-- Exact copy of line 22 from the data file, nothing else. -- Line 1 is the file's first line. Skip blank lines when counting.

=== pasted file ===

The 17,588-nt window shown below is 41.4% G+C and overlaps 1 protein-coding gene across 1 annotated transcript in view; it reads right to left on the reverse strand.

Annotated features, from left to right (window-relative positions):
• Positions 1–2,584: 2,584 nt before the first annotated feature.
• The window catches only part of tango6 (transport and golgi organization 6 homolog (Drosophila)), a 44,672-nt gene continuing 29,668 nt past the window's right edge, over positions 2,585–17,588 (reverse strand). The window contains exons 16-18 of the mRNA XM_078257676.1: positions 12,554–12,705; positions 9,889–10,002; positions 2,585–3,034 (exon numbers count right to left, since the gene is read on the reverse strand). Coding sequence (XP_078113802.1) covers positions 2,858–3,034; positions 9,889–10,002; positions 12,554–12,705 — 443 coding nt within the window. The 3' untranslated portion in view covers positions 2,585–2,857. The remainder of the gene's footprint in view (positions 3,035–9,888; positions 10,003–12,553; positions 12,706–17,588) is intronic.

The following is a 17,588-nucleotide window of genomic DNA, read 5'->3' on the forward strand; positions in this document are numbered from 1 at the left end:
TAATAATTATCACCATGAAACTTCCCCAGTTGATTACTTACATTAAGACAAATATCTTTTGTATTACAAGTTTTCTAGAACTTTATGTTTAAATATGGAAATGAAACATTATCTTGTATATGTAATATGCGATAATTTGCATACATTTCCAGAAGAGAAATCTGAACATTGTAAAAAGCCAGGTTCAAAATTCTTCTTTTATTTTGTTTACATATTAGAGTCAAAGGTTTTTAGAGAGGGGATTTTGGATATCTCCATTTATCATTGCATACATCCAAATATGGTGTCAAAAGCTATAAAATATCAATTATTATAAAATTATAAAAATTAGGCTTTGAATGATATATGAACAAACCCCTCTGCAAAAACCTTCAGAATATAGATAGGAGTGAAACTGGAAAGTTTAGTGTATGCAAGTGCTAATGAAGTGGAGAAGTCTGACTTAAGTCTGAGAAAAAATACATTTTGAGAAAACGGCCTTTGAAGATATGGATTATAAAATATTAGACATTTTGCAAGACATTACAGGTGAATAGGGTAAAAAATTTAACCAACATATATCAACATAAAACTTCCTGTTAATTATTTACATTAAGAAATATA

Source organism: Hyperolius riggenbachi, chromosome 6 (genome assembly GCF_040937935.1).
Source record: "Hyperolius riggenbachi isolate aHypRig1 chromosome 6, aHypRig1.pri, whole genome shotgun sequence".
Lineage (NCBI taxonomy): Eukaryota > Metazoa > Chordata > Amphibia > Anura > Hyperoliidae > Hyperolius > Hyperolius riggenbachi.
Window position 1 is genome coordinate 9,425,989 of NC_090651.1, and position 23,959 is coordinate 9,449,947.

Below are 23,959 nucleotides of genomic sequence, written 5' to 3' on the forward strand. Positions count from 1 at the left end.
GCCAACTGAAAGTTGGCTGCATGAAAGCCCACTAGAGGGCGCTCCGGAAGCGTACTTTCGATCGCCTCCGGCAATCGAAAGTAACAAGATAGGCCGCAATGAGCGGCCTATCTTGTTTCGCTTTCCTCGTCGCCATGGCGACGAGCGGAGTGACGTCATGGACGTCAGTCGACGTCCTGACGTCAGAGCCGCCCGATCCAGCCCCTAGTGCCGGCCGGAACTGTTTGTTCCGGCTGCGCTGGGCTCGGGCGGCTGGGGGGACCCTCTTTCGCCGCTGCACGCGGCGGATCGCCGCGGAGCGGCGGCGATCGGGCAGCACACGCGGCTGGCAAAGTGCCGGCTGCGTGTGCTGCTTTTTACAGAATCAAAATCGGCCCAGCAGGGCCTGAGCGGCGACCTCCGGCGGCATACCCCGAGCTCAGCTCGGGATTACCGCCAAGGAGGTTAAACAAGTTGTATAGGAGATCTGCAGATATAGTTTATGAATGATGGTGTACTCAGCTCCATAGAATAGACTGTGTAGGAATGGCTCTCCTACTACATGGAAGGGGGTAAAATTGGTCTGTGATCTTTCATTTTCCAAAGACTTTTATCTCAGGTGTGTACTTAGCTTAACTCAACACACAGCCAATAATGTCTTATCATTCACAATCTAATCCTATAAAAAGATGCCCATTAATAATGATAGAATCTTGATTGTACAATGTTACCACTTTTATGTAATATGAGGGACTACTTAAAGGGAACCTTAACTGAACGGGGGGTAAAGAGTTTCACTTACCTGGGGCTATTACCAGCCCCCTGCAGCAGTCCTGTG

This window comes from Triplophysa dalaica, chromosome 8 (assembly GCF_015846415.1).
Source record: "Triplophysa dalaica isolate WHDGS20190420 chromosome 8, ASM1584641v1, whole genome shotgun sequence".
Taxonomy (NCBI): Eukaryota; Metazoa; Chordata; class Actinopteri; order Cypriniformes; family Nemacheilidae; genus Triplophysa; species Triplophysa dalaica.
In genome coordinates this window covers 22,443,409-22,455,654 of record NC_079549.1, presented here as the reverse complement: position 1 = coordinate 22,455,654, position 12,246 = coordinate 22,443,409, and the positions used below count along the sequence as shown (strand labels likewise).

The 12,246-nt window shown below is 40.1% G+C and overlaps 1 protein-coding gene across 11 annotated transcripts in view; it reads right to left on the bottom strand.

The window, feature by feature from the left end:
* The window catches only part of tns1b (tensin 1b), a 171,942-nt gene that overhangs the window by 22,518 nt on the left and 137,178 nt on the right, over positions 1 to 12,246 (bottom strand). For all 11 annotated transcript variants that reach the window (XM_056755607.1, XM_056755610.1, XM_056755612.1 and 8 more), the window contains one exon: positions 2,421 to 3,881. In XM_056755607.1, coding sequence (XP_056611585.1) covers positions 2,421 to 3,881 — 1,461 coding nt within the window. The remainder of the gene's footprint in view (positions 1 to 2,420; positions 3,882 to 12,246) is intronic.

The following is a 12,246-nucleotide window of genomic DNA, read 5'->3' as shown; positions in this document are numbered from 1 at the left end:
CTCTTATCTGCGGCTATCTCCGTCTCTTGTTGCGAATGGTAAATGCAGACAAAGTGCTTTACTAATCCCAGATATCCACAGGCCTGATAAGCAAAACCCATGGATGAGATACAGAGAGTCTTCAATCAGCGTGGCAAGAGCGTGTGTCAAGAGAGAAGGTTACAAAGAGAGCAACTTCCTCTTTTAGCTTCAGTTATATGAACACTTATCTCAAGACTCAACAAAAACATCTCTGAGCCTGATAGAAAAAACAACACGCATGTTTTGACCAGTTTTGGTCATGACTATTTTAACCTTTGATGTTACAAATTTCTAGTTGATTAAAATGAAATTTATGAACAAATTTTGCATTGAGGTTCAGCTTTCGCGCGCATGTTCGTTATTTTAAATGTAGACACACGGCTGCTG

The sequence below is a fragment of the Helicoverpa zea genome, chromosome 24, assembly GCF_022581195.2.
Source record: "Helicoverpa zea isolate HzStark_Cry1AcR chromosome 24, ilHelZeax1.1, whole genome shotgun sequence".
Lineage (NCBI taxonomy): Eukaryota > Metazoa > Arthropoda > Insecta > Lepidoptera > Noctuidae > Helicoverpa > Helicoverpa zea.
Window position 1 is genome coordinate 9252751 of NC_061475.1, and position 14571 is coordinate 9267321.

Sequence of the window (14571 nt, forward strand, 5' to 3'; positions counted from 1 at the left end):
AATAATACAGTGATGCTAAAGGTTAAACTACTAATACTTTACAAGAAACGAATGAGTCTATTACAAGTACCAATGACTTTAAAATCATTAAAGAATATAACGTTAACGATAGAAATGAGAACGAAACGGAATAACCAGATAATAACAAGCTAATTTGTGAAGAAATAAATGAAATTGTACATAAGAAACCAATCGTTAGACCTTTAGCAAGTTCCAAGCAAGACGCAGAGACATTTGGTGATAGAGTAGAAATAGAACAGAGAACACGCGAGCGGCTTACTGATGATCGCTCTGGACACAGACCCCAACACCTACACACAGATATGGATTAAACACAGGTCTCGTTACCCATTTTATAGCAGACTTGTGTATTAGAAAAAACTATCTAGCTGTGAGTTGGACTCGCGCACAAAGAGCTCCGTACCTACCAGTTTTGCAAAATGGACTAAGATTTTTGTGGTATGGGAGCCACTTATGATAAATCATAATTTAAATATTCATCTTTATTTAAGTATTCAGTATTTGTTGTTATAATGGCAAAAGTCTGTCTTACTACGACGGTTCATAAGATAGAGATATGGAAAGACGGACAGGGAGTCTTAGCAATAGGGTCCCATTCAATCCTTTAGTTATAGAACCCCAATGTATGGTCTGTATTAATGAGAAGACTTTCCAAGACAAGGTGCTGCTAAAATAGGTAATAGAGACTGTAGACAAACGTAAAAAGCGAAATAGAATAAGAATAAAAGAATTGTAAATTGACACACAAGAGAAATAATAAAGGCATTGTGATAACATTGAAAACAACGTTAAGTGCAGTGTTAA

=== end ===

The sequence below is a fragment of the Helicoverpa zea genome, chromosome 24, assembly GCF_022581195.2.